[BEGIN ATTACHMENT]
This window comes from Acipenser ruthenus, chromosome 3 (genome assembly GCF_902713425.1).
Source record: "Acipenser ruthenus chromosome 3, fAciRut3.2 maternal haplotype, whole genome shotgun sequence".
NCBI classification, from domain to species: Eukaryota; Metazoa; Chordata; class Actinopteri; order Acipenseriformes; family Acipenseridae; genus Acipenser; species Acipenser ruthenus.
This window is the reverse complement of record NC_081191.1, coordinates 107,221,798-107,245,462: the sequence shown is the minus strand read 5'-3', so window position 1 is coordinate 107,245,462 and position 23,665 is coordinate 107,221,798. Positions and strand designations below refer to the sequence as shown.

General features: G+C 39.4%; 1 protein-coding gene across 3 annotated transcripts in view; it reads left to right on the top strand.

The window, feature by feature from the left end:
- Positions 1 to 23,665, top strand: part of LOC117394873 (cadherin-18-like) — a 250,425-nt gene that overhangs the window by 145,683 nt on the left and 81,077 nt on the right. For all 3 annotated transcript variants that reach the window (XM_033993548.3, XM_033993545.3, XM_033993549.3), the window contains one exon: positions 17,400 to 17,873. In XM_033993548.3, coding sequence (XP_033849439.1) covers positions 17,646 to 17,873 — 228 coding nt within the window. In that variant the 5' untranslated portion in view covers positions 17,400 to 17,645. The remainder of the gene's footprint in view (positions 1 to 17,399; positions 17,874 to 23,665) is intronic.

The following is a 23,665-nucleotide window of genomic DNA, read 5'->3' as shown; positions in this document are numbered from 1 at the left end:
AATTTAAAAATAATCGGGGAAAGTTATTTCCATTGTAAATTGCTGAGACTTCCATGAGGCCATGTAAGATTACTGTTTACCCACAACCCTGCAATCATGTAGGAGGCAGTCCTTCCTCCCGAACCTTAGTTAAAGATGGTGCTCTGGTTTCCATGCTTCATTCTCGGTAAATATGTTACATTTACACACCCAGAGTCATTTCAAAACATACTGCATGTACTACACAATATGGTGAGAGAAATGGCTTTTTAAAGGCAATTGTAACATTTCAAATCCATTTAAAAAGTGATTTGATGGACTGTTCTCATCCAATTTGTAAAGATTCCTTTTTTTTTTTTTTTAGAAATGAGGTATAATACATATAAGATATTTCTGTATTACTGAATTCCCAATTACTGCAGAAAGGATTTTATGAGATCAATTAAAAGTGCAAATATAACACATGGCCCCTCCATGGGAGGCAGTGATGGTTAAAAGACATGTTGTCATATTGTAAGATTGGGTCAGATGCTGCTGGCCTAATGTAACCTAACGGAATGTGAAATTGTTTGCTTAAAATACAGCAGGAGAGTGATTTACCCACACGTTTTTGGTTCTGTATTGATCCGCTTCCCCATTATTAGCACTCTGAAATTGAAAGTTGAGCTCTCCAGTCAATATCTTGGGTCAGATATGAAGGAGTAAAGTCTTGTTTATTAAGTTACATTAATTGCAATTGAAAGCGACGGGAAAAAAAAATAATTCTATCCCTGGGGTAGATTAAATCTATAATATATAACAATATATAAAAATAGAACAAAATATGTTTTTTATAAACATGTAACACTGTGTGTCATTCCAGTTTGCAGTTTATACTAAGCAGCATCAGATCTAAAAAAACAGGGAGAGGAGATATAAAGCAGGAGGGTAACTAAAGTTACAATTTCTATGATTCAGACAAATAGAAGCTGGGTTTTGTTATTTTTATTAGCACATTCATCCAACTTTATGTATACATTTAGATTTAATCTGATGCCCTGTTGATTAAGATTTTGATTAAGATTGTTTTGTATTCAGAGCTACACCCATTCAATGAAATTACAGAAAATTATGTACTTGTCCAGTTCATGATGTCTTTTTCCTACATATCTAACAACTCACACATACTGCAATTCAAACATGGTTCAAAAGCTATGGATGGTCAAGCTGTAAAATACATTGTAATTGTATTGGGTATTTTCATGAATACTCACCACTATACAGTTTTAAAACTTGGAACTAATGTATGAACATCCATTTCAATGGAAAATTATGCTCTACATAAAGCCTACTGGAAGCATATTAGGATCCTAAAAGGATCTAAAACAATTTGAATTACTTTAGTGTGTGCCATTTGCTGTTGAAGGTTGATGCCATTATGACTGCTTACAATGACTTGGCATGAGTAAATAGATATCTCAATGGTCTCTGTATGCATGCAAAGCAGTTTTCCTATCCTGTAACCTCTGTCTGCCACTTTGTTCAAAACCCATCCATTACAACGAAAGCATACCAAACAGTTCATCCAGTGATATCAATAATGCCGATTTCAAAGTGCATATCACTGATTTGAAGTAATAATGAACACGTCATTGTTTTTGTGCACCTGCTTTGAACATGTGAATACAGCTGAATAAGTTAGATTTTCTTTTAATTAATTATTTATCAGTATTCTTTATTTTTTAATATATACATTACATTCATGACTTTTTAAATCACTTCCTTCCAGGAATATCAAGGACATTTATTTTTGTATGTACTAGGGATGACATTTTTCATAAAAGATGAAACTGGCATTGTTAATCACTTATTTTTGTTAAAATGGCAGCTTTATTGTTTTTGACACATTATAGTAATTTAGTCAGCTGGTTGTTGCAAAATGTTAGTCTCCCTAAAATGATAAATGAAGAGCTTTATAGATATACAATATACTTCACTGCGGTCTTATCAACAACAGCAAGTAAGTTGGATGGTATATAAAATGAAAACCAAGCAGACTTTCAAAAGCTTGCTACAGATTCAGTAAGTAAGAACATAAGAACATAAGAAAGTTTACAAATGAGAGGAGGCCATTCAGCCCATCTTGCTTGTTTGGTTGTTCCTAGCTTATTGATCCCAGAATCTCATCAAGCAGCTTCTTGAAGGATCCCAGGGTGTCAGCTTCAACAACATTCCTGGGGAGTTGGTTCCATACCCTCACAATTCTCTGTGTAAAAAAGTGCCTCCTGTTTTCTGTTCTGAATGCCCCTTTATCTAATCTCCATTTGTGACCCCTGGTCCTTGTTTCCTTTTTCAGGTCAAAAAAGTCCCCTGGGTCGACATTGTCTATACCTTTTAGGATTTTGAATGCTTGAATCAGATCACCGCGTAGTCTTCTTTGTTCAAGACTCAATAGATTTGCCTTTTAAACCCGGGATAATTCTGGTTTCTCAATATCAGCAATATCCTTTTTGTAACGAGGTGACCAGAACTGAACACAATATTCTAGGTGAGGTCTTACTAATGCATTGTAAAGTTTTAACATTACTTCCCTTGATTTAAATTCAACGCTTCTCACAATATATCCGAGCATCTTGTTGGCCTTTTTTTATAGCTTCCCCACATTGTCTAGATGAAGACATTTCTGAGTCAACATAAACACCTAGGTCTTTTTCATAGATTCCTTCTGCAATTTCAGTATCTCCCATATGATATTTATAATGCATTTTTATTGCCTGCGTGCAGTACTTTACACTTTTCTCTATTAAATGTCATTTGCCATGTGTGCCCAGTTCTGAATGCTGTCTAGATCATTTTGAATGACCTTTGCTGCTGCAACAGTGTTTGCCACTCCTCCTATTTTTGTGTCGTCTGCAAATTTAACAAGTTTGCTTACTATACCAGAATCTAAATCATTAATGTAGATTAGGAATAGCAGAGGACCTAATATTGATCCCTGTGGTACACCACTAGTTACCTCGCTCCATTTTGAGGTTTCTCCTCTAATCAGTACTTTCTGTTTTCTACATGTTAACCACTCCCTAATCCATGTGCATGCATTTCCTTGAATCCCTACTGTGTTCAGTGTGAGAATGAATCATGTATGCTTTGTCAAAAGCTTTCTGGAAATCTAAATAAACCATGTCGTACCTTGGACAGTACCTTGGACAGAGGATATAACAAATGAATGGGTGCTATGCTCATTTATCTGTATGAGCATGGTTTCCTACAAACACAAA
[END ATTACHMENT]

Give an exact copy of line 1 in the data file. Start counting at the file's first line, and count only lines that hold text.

This window comes from Acipenser ruthenus, chromosome 3 (genome assembly GCF_902713425.1).